Queues for Eurostar train services at London’s St Pancras International could reach up to 15,000 passengers each day in the event of a no-deal Brexit, according to a confidential report drawn up by the British government. The Department for Transport analysis, , says a daily queue of that length could develop if Britain crashes out of the EU and France subjects UK and non-EU passengers at St Pancras to rigorous passport checks.
According to one government insider familiar with the DfT report and its worst-case scenario, a queue of 15,000 people would stretch for almost one mile along the Euston Road, from St Pancras to Warren Street underground station. “Something like that could never be allowed to happen,” said this person. “Eurostar and the UK authorities would have to cancel trains and pre-notify passengers to prevent them turning up. A 40-60 per cent reduction in Eurostar services would be the only conceivable response.” The DfT’s 11-page analysis has been shared in recent days with Eurostar and Network Rail, the state body responsible for the UK’s track. Eurostar has privately indicated to the government that it would be unable to survive for more than six to 12 weeks commercially in a worst-case scenario, said the government insider.
The DfT’s analysis forms part of the government’s contingency planning — dubbed Operation Yellowhammer — for a possible no-deal Brexit in just 36 days time. The report is based on detailed modelling of what this scenario would mean for passengers at St Pancras, a critical transport hub facilitating 3.5m trips a year between London and the continent.
At present, French police impose minimal checks on UK and non-EU passengers at St Pancras, because extensive use is made of electronic passport gates. As a result, queues at the station tend to be no more than 200 long on an average day, allowing all passengers to reach their trains on time. Eurostar and the UK authorities would have to cancel trains and notify passengers to prevent them turning up. A 40-60 per cent reduction in Eurostar services would be the only conceivable response UK government insider However, the DfT report notes that departure facilities at St Pancras are “constrained” and queues are “extremely sensitive” to changes in the French border control arrangements. If Brussels insisted that UK and non-EU passengers at St Pancras were no longer allowed to use passport e-gates, and the French police refused to increase personnel at their checkpoints, the queues would lengthen significantly.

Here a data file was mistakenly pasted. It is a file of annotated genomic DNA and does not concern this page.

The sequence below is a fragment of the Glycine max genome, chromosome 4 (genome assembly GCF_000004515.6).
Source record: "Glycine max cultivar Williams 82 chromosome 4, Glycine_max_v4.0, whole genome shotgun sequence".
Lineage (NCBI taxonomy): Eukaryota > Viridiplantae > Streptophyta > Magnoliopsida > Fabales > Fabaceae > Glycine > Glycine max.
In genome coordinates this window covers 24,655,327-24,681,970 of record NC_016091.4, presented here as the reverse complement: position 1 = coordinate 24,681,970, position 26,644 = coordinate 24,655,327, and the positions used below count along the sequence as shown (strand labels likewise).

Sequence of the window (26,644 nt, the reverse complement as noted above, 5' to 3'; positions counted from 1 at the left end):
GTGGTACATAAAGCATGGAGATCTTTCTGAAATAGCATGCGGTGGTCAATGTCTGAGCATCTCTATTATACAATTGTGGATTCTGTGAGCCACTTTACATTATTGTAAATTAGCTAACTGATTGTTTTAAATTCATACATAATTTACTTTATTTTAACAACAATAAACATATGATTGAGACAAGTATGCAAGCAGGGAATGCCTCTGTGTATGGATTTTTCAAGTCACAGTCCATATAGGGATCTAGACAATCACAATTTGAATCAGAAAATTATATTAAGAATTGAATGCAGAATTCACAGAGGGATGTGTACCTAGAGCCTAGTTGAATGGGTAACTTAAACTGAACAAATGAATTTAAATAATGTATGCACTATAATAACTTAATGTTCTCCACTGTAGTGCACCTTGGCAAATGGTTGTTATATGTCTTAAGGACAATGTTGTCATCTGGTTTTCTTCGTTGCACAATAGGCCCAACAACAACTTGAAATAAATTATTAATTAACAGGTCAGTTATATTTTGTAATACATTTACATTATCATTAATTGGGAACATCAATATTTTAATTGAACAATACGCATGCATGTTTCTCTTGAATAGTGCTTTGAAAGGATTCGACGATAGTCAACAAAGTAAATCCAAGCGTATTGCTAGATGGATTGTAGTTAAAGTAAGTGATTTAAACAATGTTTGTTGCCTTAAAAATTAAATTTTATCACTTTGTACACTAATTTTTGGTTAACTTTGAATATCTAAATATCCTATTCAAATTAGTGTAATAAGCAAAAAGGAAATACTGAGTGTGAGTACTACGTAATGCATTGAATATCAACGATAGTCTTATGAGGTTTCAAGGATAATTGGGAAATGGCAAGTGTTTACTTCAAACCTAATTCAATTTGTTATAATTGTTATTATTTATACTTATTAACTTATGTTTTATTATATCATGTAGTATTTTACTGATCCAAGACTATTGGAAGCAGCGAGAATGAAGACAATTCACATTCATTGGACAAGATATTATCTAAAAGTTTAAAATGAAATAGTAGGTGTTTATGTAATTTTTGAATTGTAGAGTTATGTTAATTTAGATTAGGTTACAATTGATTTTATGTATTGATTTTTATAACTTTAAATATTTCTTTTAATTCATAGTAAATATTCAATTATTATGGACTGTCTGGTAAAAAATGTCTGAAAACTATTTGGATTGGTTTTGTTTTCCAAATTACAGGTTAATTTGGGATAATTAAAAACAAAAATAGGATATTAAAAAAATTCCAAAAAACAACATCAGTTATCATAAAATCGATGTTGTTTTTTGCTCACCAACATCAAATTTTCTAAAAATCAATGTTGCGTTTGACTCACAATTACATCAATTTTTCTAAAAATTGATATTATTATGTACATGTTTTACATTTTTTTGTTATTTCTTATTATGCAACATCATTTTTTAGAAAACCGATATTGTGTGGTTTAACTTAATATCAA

The DfT report says that, in those circumstances, manned border checks lasting 21 seconds per person would create an average daily queue of 2,000 passengers, “breaching existing resilience arrangements” at the station. If French checks were to last 75 seconds per person, the DfT report says the queues at St Pancras could reach up to 15,000 passengers each day. “In the worst-case scenario, with maximum [French police] checks on non-EU passengers (including UK citizens) and with no change to the staffing of [French police] booths or other mitigations in place, queues could reach up to 15,000 passengers on a busy day,” adds the report.
In the event of a no-deal Brexit, the difficulties facing Eurostar would likely be exacerbated by developments affecting roll-on, roll-off lorries at the Eurotunnel port at Dover. At present, lorries using the Eurotunnel services at Dover undergo checks lasting between one and two minutes on average. However Whitehall officials engaged in contingency planning said this could increase to about 10 minutes per lorry in a no-deal Brexit. “This will have huge knock-on consequences for the ability to shift freight through the tunnel and will add to the complications for Eurostar services,” said one official. “It would create gridlock in Kent but also in the Calais region Please use the sharing tools found via the share button at the top or side of articles.
A DfT spokesperson said: “The government continues to work towards a [Brexit] deal and we are confident that we will have agreements in place to ensure cross-channel rail services continue after Brexit. “We are working closely with industry to develop sensible contingency plans which ensure that the Eurostar and domestic rail services continue running.” UK officials insisted that worst-case scenario planning assumptions were not a prediction of what was going to happen, but reflected the government preparing for all scenarios.
Eurostar declined to comment on the risk that a no-deal Brexit could result in it becoming insolvent. However, it said the scenario of a queue involving 15,000 passengers was “extremely misleading and speculative”. “Eurostar has been working extensively with our station partners, governments and control authorities on both sides of the [English] channel to ensure that robust plans are in place to protect services and to manage customer flows effectively.” The French embassy in London declined to comment.